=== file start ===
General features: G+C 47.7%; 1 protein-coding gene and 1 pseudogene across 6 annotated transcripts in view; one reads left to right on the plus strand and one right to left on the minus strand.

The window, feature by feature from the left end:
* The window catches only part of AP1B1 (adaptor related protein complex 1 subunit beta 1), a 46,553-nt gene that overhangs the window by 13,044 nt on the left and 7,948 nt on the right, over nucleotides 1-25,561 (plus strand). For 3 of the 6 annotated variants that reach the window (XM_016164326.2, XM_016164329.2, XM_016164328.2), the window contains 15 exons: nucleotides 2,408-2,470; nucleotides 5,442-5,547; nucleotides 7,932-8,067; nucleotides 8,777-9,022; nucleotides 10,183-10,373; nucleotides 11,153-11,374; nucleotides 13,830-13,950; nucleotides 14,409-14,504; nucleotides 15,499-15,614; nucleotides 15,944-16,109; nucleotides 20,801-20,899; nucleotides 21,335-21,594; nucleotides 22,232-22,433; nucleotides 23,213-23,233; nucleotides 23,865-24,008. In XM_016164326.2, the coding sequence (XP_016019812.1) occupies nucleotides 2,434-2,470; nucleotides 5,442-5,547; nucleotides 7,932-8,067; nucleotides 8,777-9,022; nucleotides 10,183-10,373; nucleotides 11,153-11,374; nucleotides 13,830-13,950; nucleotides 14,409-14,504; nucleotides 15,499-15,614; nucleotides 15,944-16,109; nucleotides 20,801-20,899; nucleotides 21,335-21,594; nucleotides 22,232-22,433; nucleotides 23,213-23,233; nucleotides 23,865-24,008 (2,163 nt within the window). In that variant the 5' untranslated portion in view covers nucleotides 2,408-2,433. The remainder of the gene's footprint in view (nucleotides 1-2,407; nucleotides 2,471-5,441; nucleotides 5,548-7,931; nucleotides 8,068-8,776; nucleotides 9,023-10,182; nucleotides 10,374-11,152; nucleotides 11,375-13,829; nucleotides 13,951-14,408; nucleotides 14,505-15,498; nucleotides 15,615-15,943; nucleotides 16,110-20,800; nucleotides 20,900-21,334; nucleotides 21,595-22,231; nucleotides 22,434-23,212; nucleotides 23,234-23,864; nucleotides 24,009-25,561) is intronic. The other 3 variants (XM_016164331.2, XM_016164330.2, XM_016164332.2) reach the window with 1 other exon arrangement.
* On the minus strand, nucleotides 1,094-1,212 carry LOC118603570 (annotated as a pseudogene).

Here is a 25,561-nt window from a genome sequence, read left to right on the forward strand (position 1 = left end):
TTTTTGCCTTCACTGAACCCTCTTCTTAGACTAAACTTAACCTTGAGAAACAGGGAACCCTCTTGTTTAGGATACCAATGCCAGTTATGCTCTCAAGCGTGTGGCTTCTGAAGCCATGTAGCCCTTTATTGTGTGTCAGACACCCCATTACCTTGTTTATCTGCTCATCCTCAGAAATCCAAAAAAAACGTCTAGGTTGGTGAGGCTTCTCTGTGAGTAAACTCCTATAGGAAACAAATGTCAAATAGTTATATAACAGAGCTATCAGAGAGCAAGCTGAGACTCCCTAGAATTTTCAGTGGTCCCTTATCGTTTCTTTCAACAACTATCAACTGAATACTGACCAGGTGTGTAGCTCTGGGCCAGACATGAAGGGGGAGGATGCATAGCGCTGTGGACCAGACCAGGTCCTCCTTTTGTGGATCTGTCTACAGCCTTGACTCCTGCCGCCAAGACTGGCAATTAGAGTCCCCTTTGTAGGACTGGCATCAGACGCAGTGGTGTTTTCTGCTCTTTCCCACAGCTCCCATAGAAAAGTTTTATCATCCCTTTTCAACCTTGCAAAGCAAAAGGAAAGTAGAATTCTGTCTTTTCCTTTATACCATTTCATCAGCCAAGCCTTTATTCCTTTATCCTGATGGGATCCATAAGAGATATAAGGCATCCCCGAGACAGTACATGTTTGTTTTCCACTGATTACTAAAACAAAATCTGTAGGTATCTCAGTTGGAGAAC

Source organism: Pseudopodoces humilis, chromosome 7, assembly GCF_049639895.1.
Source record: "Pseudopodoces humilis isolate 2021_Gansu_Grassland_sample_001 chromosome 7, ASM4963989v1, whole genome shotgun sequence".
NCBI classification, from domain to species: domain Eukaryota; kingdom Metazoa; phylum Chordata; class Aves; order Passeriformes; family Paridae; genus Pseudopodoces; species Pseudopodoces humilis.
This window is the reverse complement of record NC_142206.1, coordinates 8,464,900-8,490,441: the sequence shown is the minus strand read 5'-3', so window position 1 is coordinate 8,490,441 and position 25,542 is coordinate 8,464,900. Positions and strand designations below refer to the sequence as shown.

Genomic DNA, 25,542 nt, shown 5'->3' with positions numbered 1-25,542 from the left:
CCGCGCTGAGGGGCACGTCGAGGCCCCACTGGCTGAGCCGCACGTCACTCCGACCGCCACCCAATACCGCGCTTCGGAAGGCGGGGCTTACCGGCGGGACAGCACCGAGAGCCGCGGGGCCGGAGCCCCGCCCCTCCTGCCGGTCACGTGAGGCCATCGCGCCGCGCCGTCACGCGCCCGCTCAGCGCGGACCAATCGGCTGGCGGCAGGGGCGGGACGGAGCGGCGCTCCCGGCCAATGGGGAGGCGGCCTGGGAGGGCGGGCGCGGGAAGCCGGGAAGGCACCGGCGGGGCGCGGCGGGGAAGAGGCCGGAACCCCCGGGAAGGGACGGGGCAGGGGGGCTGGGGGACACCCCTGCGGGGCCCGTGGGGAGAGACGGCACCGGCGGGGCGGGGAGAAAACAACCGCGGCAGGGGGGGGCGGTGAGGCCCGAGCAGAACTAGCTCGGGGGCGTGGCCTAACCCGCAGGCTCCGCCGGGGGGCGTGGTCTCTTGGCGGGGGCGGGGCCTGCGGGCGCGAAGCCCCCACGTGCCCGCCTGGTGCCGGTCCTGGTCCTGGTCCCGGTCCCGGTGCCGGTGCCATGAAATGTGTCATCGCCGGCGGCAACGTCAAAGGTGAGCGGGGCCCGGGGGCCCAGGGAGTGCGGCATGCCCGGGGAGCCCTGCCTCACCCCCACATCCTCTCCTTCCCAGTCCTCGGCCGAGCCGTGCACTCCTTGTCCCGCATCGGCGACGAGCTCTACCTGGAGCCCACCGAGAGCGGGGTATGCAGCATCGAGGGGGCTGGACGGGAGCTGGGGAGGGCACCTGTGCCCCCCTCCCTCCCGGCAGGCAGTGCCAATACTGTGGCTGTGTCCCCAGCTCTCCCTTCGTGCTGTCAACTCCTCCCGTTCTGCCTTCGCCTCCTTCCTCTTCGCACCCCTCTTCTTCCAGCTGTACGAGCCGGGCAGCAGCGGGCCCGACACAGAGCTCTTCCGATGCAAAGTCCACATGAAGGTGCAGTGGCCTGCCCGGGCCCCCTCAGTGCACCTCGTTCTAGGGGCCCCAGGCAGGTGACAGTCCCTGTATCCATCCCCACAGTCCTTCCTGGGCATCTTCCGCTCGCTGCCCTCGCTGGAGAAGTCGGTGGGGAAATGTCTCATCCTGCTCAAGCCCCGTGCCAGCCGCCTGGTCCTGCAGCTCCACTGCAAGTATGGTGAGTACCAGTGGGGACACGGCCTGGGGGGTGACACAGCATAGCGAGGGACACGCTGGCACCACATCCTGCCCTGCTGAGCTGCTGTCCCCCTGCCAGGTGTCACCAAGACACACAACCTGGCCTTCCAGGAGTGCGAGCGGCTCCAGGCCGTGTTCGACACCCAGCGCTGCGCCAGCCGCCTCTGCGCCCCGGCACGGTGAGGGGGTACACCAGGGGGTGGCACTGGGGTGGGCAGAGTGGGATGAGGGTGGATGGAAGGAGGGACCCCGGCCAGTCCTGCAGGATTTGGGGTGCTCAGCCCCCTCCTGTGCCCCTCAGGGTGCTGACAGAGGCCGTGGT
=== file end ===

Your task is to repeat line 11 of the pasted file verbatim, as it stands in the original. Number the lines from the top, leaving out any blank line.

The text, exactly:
Genomic DNA, 25,542 nt, shown 5'->3' with positions numbered 1-25,542 from the left: